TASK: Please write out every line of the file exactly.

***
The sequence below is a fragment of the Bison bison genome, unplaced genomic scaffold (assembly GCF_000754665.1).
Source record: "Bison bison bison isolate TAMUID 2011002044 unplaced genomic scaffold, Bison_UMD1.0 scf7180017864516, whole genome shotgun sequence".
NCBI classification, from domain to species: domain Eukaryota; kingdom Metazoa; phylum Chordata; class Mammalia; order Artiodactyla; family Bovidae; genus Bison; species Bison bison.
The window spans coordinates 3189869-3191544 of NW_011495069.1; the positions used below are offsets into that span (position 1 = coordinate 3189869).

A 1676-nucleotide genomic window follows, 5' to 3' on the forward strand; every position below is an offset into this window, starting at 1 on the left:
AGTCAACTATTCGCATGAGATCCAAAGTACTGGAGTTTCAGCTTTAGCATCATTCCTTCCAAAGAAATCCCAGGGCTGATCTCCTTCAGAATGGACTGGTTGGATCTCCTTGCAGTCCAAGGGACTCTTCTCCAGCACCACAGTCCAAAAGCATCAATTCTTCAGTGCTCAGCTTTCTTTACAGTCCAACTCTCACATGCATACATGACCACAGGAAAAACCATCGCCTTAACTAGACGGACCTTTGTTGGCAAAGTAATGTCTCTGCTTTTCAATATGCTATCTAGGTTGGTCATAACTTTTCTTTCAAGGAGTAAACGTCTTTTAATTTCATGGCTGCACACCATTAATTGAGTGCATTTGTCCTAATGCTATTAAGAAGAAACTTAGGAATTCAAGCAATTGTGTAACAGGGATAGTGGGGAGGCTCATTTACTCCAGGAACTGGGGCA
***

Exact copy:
The sequence below is a fragment of the Bison bison genome, unplaced genomic scaffold (assembly GCF_000754665.1).
Source record: "Bison bison bison isolate TAMUID 2011002044 unplaced genomic scaffold, Bison_UMD1.0 scf7180017864516, whole genome shotgun sequence".
NCBI classification, from domain to species: domain Eukaryota; kingdom Metazoa; phylum Chordata; class Mammalia; order Artiodactyla; family Bovidae; genus Bison; species Bison bison.
The window spans coordinates 3189869-3191544 of NW_011495069.1; the positions used below are offsets into that span (position 1 = coordinate 3189869).

A 1676-nucleotide genomic window follows, 5' to 3' on the forward strand; every position below is an offset into this window, starting at 1 on the left:
AGTCAACTATTCGCATGAGATCCAAAGTACTGGAGTTTCAGCTTTAGCATCATTCCTTCCAAAGAAATCCCAGGGCTGATCTCCTTCAGAATGGACTGGTTGGATCTCCTTGCAGTCCAAGGGACTCTTCTCCAGCACCACAGTCCAAAAGCATCAATTCTTCAGTGCTCAGCTTTCTTTACAGTCCAACTCTCACATGCATACATGACCACAGGAAAAACCATCGCCTTAACTAGACGGACCTTTGTTGGCAAAGTAATGTCTCTGCTTTTCAATATGCTATCTAGGTTGGTCATAACTTTTCTTTCAAGGAGTAAACGTCTTTTAATTTCATGGCTGCACACCATTAATTGAGTGCATTTGTCCTAATGCTATTAAGAAGAAACTTAGGAATTCAAGCAATTGTGTAACAGGGATAGTGGGGAGGCTCATTTACTCCAGGAACTGGGGCA